Guest
Bikeninja

This thing (Escalade) seems like of symbol of what we (Americans) have become. It is the endgame of 75 years of ego gratification, insecurity based marketing and celebrity worship. People don’t want this because it is useful or necessary but because it makes them feel important, They can fit their corn syrup enhanced backsides in the posh seats and they see celebrities and sports stars on TV carting around their posse’s in such rigs. What could be more useless in the time of Covid than a vehicle to stuff lots of people in. They care that it is dangerous because it is all about “me”. My only hope is that the current bloodbath in the oil patch will leave us rationing gas after Covid is over and the folks who buy these things can reap the consequences of their poor choice.

Concordia Cyclist
Guest
Concordia Cyclist

From parody to reality: Canyonero, anyone?

(Did they not realize it was meant to be a joke, not a vehicle?)

Phil
Guest
Phil

If we had the same tax on heavy vehicles that France is adopting, it would add about $10,000 to the cost of that 6,000 lb. Escalade. A good start, but vehicles like that shouldn’t be legal in cities to start with.

David Hampsten
Guest
David Hampsten

Self-enforcing streets: What they don’t mention is that all those changes cost lots of money, which Seattle has lots of, but most cities do not; and that traffic, speed, and red light cameras are either illegal or heavily restricted in most states, including Oregon.

Typo for caption: “Council Member Carlina Rivera with a fried.”

David Aruzzo
Guest
David Aruzzo

The funny thing about all this anti-SUV rhetoric is that we live in one of the few states where a 4WD high-clearance vehicle actually makes sense. At some point we’re punishing anyone who wants to enjoy skiing, snowshoeing, dispersed camping, even some hiking and mountain bike trails. I’ll root for an SUV tax when there are world-class trails within reasonable riding distance from Portland. (And before you say “Oh! These OMTM people do 250 miles rides every afternoon between leaving work and cooking dinner!” — get some real world, everyday-Portlander perspective.)

MaddHatter
Guest
MaddHatter

TheVerge reviewer of that Escalade obviously doesn’t have much experience with large vehicles. Despite being the “largest and longest Escalade ever” it’s still of only middling size. Its 121 in wheelbase or 212 in overall length are about equal to a Sequoia (122/205 in) or the smallest F-150 available (122/209 in, and it goes up from there), and well short of other vehicles you probably encounter daily like the Denali (147/231 in and up), Suburban (134/226 in), or Amazon’s smaller delivery vehicles (144/232 in). If the largest thing you’ve ever driven is a Tesla, then any truck or large SUV will feel borderline out of control and stressful until you’ve spent a cautious few months learning and getting used to it. It’s hard to take the article or Jonathan’s over-the-top abstract of it seriously, even though it does touch on important issues like hood height.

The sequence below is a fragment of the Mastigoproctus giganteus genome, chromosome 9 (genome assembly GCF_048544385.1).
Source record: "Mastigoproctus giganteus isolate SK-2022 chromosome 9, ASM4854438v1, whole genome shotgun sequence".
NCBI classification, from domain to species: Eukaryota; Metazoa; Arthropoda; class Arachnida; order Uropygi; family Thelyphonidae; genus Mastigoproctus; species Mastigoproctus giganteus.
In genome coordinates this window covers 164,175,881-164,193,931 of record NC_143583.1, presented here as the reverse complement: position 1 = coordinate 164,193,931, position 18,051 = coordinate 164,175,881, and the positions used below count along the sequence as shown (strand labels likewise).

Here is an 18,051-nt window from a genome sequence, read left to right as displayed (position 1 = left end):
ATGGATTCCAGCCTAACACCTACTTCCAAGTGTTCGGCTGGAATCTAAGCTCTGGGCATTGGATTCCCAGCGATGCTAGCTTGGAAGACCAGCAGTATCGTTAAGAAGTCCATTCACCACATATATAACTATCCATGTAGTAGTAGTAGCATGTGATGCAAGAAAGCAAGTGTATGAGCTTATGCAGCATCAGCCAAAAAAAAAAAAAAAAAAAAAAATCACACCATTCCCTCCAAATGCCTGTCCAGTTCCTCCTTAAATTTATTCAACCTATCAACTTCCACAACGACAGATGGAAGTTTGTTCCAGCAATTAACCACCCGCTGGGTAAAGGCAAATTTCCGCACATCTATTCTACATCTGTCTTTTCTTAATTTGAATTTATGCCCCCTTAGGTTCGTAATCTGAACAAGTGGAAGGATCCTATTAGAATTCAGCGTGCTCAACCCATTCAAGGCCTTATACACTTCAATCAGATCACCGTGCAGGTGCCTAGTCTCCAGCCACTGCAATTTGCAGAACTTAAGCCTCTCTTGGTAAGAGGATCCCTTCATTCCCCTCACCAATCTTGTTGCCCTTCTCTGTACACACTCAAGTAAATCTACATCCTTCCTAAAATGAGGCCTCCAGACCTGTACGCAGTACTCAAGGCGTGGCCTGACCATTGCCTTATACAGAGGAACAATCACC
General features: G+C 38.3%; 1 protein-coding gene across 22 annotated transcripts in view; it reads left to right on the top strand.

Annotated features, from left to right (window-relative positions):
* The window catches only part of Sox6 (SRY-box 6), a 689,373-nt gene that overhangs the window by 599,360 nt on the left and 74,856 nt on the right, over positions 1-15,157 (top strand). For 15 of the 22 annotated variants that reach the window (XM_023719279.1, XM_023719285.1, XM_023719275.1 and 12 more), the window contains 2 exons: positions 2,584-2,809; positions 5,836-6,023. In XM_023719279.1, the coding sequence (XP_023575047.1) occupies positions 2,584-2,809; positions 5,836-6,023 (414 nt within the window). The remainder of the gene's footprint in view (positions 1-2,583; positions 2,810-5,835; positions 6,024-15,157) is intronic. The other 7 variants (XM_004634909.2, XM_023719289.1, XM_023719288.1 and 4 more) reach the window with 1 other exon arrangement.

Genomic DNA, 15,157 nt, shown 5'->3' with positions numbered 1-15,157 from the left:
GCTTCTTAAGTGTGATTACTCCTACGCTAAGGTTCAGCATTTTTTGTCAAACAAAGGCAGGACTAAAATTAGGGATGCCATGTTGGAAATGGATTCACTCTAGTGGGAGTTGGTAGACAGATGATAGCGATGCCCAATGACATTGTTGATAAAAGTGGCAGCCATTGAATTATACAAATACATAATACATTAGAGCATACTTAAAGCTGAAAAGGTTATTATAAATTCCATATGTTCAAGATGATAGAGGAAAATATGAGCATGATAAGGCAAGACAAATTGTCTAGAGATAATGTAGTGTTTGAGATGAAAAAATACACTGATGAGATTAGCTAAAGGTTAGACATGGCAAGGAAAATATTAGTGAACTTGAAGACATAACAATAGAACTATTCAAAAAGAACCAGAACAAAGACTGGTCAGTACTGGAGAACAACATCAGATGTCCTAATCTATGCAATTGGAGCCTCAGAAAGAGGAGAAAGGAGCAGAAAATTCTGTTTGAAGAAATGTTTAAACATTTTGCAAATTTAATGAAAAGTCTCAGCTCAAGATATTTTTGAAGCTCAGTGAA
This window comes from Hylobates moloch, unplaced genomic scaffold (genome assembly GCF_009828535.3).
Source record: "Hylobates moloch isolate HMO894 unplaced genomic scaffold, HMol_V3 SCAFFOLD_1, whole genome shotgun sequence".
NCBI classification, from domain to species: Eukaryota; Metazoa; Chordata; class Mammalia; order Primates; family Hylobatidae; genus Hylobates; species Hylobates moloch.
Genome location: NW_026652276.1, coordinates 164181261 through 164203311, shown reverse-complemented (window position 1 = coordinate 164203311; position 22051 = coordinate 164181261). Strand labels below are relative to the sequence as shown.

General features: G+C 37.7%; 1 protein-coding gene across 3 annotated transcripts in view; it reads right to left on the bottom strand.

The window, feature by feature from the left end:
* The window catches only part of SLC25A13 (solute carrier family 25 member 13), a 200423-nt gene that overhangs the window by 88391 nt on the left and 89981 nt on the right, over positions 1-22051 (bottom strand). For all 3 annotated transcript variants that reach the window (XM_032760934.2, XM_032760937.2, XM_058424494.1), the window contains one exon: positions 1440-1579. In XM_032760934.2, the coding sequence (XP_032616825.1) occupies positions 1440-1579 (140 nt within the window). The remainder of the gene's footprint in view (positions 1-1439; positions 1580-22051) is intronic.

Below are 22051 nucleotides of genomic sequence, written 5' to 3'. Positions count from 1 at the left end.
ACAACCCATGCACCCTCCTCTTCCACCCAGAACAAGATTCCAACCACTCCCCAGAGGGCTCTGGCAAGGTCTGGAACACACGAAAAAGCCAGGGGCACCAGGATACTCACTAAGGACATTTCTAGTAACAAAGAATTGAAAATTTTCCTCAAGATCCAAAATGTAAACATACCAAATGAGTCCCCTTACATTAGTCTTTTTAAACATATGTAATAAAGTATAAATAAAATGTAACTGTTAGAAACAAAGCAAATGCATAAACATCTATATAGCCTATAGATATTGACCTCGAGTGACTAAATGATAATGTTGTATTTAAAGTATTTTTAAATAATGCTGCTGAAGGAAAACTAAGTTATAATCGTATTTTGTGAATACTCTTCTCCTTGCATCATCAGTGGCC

It’s important to keep in mind that not everybody, and not even all of Oregon lives in the urban metro area — or anywhere with pedestrian-traffic conflicts, though they probably do need to visit those places once in a while. A pedestrian might survive a collision with low sedan better, but a collision is still going to be a terrible and possibly debilitating experience no matter the vehicle size. It’d be a better to just select strategic areas and turn them into car-free pedestrian boulevards rather than engage endless fights over “how big is too big?”

Jason
Guest
Jason

Why is it so hard to get speed cameras? Is this a violation of some constitutional amendment I haven’t heard of? They would pay for them selves within a year, easily. Assuming they are implemented correctly. Stop light cameras are already in use in many intersections, so I just don’t understand.

Todd/Boulanger
Guest

Regarding: the Amsterdam problem of “Too many bikes” …every great solution causes new problems.

So we could be thankful for the problems we have in Portland …like empty car parking lots downtown. ;-0)